Jeremiah Rogers

About Subscribe Gallery

Software I Love

Great software is so good that it’s easy to forget that you even use it and it’s hard to live without. Here is what I install as soon as I get a new computer or phone.

Most of this is Mac or iPhone software, but a few work on PC as well.

#f.lux LCD screens have a lot of blue light that wakes you up and keeps you awake late at night. f.lux (Mac/PC/Linux) is a free program that changes the color temperature of your monitor at night and makes it easier to fall asleep. If you don’t believe me wait until the sun is down and then install this program. Watch as your monitor gets slightly more orange and feel yourself get tired.

Progressive Alarm Clock

In general I hate alarm clocks. Since I normally wake up at the first noise my phone makes, a blaring chorus needlessly startles me and stresses me out.

Progressive Alarm Clock (iPhone) lets you set bells to start quiet and gradually get louder and louder until you finally wake up. The bells are far enough apart that you can actuallyenjoy lying in bed for a few minutes listening to them instead of jumping up to turn off the alarm.

#You Need a Budget You Need A Budget (Mac/PC) is budgeting and cashflow management software. No other program I have tried imports data from all my banks, lets me use envelope accounting, and lets me project cashflow into the future. This program saves me lots of money.

How I use it:

  1. I keep exact budgets for expected expenses like rent and utilities.
  2. I keep low budgets for unhealthy snacks and coffee. I blow past these budgets every month, but it serves as a reminder that I want to spend money in more meaningful ways.
  3. In general I budget based on life goals and name my budgets to remind me of those goals. Examples: “meals with friends,” “educated and well read,” “good food in my body,” “get outside,” “strong and fit,” “gifts for friends”, “well dressed man,” and “helping others (charity).” These budget titles are dorky but they remind me of why I am spending money and make me comfortable with it. They force me to think about if the expense is really working toward the intention of the money.

nvAlt

nvAlt (Mac) is simple and free note taking app with formatting on your Mac. The best feature is that you hit Command-L to search, type the name of a note you want to find, and if it doesn’t exist you create it immediately by hitting enter.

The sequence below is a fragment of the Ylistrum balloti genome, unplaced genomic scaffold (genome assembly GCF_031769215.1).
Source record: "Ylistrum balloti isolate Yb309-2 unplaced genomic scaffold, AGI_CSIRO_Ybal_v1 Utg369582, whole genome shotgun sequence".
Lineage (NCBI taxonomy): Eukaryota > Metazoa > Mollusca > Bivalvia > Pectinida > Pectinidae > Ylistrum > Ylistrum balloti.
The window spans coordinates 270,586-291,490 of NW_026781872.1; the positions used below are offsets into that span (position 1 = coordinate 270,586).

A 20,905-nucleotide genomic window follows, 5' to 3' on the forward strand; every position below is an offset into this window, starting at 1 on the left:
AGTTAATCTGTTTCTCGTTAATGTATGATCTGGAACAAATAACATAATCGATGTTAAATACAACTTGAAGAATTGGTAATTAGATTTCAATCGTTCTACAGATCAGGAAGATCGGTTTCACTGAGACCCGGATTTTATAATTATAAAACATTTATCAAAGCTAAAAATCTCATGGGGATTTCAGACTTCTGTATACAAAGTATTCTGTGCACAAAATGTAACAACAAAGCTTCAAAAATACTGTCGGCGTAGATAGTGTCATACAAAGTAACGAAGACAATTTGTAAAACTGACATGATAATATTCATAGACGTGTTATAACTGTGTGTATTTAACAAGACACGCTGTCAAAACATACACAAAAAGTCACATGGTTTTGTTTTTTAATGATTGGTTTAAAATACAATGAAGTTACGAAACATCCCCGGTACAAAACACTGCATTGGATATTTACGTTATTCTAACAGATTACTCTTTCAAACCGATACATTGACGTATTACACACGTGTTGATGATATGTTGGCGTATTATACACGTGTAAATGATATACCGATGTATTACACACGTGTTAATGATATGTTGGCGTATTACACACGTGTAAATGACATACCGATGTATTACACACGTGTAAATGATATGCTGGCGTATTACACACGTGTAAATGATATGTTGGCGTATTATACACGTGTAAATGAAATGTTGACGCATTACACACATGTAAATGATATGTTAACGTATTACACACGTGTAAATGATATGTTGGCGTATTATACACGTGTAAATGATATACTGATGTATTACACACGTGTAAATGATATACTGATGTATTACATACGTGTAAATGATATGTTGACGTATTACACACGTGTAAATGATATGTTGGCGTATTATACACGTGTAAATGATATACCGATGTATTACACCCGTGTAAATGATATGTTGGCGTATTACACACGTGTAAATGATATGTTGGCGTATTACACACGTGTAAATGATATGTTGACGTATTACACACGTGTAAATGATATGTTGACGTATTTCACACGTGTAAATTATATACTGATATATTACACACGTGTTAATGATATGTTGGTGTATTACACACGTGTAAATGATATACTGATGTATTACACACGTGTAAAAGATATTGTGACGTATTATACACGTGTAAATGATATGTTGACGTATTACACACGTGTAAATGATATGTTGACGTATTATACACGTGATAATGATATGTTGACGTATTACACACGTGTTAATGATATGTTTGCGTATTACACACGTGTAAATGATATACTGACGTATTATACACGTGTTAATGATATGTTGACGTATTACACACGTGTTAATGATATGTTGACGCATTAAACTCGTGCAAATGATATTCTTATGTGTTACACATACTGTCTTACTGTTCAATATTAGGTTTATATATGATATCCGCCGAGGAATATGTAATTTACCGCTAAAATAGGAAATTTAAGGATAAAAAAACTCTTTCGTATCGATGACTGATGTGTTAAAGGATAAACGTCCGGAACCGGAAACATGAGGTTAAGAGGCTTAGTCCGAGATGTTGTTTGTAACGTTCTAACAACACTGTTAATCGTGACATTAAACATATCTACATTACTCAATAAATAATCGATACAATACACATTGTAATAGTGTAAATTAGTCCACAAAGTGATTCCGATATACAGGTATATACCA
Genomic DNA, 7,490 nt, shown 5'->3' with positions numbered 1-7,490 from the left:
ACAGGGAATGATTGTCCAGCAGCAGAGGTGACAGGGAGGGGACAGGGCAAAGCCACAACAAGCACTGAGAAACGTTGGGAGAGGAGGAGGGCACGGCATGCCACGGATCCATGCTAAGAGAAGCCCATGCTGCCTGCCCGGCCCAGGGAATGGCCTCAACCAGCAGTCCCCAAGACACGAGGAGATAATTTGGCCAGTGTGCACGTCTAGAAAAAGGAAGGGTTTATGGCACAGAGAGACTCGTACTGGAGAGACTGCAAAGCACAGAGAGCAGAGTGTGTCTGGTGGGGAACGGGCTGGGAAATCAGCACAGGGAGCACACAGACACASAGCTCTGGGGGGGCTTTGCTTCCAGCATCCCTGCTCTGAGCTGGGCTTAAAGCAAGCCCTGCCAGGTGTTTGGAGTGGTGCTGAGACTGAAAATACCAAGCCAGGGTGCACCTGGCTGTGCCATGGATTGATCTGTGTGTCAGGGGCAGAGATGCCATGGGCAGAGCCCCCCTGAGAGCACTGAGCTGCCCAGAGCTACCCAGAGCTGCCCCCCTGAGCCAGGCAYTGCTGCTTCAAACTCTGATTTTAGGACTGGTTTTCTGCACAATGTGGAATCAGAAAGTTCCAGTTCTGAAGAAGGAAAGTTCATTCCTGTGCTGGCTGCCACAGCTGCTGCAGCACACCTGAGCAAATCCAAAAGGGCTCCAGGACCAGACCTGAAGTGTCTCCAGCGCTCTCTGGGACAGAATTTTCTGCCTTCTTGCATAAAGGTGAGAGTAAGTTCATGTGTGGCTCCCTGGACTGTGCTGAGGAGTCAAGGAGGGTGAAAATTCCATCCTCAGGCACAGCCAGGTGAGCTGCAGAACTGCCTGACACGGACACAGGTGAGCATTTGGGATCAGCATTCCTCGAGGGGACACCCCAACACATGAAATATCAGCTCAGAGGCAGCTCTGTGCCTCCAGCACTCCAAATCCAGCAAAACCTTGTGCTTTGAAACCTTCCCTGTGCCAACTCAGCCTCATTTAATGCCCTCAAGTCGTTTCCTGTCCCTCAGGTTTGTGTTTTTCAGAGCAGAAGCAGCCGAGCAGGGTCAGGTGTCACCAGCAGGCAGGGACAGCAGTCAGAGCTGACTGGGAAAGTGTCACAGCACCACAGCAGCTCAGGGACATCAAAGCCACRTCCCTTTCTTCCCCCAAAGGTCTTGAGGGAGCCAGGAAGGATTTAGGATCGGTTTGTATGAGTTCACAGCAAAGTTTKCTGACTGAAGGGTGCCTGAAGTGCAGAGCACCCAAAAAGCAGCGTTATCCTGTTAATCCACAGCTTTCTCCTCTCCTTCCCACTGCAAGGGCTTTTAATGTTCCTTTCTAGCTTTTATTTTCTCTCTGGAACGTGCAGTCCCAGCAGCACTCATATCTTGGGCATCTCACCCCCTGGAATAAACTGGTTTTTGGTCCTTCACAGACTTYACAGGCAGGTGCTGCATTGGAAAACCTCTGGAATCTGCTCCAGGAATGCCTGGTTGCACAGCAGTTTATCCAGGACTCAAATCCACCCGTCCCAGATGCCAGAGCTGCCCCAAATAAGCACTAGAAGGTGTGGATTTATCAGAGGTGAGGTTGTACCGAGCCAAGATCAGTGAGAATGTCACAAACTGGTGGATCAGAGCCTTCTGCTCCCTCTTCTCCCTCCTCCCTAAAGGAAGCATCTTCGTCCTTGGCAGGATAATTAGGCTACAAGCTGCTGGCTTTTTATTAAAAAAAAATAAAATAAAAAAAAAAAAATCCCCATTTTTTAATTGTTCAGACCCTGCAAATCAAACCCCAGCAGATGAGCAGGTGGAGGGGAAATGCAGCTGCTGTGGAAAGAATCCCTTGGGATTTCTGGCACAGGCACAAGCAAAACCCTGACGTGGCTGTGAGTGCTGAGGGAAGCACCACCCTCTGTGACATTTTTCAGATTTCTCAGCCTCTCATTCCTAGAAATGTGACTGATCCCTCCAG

I keep all my notes in a folder called “Notes” in my Dropbox account and can view and edit them on my phone using PlainText 2 (iPhone).

#Dropbox It goes without saying and you probably already have it, but Dropbox (Mac/PC) is by far the easiest way to sync files between computers. I opt for the pro account ($9.99/month for 100GB) and keep all my pictures, notes, and documents in there for immediate backup whenever they are changed or added to my computer.

Some good uses:

  1. Folders called “Interesting to Read” and “Interesting to Watch” where I save documents and movies from my home computer to watch later on my iPad or work computer during commutes.
  2. A folder called “Files to Print” where save PDFs of anything that needs to be printed and access it from FedEx office or a friend’s computer.

Dropbox is worth it for the backup alone, for sharing large files with friends, or for syncronizing files between computers.

I keep my core set of files (and a lot of pictures!) under 100GB so I can get this seamless backup. It’s not much of a sacrifice.

#Real Backup: Super Duper and BackBlaze While we’re in the topic of backup, just get SuperDuper (Mac, $28) and BackBlaze (Mac, $5/month) too.

SuperDuper makes a full bootable backup of your hard drive onto an external disk. This is invaluable when a hard drive fails. It’s fast, easy to use, and worth paying full price to get incremental backups instead of doing the full disk over and over.

BackBlaze makes another full disk copy remotely to servers somewhere else on the planet. It’s only $5/month.

The full Mac paranoid backup plan is: DropBox to sync and version files over the intenet, Time Machine (Mac, free) for local backups and accidentally deleting single files, Super Duper for bootable clones, and BackBlaze for when your house burns down. It’s not as much work as it sounds: all of these are automated for me.

TextExpander

I type the same things a lot. Text Expander (Mac, $35) lets me automate that extra typing with keyboard shortcuts. In the past two years it’s saved me a full day of typing.

How I use it:

  1. Typing “myphone” autocompletes to my phone number.
  2. Typing “myaddr” autocompletes to my mailing address.
  3. Typing “dsyd” auto completes to the SQL statement ds = “2014-03-01” with whatever day yesterday was inside the quotes.
    1. Typing “ds5day” does the same thing: ds <= “2014-03-01” and ds >= “2013-02-25”, but automated for the last five days.

It’s easy to come up with a bunch of other shortcuts like this so you can save your hands for more important things.

#Adobe Lightroom I don’t have enough time to mess around with editing pictures in Photoshop. Adobe Lightroom (Mac/PC, about $110) makes it easy to import, cull, edit, manage, and publish photos from a Mac or PC. You can generally get Lightroom a little cheaper from Amazon than directly from Adobe’s website.

Honorable mentions

  1. Textmate is my favorite coding text editor.
  2. Byword is my favorite writing environment.
  3. iTerm is my favorite terminal.

That’s it. Someday I’ll add to this list, but for now I only want to recommend the software I absolutely install first on every computer I use.